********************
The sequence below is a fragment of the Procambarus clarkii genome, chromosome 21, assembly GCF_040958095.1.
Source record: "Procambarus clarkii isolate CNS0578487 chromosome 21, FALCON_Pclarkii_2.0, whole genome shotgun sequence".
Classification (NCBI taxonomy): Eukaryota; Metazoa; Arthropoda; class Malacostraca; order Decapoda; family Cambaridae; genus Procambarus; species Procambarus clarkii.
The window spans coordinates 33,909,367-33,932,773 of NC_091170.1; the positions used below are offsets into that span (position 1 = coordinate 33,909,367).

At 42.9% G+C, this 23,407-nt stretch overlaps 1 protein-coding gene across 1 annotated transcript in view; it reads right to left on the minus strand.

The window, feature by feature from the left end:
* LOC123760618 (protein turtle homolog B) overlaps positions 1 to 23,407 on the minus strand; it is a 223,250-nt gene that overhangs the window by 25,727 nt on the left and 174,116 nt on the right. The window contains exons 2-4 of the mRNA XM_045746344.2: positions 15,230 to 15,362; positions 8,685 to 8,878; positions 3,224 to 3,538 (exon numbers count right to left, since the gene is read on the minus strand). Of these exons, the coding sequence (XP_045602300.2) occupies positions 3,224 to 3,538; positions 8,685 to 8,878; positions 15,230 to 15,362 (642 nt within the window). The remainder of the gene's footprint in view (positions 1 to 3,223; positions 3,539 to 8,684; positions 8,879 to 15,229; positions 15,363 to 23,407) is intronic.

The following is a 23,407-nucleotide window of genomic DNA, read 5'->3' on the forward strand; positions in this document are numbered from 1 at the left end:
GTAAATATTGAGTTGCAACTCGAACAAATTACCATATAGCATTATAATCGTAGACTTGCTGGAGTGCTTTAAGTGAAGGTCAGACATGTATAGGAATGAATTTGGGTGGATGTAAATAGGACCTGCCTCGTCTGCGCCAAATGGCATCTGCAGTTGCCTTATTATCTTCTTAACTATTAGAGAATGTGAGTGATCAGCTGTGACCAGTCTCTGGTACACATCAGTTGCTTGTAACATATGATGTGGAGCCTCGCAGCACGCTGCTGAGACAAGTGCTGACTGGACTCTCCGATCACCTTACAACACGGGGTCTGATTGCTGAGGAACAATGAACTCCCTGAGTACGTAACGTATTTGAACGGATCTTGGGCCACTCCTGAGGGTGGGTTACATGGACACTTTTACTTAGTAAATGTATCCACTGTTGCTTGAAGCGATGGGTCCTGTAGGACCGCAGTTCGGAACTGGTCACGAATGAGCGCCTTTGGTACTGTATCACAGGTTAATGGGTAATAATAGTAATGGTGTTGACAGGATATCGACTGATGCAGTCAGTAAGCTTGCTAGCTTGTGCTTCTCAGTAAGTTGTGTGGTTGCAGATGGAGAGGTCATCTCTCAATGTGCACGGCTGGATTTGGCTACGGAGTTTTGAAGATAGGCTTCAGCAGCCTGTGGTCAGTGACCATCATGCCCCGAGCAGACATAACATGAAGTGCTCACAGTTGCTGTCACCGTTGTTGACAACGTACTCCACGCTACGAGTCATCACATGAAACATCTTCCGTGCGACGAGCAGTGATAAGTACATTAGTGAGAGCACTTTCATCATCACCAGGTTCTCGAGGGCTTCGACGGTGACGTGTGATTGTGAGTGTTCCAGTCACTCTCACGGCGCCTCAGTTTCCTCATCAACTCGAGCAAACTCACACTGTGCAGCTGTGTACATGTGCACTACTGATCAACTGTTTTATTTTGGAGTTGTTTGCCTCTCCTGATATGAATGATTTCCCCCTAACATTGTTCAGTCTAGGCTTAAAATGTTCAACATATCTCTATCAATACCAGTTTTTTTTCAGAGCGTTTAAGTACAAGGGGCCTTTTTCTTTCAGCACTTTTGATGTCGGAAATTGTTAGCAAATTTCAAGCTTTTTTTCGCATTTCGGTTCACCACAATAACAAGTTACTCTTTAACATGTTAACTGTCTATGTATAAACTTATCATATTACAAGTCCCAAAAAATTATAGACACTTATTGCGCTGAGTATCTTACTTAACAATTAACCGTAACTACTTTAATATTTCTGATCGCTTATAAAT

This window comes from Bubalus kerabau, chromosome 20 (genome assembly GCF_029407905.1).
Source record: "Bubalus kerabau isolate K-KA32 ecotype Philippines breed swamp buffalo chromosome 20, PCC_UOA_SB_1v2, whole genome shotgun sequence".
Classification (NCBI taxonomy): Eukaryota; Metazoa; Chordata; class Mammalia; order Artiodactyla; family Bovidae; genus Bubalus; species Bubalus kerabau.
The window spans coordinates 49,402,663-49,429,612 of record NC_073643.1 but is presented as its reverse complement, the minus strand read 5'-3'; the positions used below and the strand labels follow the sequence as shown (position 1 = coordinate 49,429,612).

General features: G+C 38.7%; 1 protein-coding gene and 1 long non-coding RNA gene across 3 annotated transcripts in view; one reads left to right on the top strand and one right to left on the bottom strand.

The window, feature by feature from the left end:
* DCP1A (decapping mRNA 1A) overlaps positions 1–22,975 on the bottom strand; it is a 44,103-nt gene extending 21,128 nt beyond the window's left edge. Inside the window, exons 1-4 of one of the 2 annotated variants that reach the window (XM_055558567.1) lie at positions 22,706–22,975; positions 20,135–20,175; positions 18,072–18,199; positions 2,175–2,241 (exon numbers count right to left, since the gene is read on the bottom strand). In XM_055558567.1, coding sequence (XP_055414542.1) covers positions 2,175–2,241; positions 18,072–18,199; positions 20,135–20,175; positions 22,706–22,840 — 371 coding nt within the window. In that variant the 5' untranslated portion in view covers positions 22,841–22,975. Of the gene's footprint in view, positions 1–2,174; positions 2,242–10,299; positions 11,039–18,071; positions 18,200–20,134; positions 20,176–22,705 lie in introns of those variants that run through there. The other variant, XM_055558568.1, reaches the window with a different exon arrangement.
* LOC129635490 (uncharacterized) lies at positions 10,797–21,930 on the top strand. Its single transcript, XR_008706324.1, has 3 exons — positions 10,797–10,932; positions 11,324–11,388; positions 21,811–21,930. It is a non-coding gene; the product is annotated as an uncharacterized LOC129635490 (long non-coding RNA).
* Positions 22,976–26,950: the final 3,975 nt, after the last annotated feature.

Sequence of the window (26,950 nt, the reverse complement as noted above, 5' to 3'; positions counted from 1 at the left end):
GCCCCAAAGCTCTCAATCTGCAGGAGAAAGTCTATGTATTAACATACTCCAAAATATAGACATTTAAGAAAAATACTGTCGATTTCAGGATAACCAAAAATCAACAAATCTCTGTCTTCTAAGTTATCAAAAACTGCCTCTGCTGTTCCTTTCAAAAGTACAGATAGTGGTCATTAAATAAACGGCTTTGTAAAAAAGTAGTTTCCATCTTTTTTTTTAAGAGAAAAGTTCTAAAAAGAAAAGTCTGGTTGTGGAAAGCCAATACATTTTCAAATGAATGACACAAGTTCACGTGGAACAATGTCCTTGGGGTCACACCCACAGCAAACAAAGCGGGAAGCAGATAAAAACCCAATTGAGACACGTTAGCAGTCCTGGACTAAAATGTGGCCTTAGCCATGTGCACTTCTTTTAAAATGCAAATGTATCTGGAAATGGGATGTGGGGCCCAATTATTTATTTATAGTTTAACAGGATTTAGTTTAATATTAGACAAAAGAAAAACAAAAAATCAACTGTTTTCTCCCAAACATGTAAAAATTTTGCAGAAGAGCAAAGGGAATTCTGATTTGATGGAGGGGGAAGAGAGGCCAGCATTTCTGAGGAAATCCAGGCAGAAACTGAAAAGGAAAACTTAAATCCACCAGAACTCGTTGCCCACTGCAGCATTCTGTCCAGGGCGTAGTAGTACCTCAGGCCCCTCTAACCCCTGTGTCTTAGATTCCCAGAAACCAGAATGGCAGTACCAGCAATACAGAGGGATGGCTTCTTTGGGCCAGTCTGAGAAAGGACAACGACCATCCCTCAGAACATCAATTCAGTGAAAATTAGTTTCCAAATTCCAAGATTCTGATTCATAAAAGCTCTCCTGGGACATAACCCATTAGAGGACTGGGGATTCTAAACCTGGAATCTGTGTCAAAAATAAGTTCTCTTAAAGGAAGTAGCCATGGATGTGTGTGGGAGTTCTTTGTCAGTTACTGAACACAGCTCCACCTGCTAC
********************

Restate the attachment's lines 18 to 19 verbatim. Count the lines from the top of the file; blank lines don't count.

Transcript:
* Positions 22,976–26,950: the final 3,975 nt, after the last annotated feature.

Sequence of the window (26,950 nt, the reverse complement as noted above, 5' to 3'; positions counted from 1 at the left end):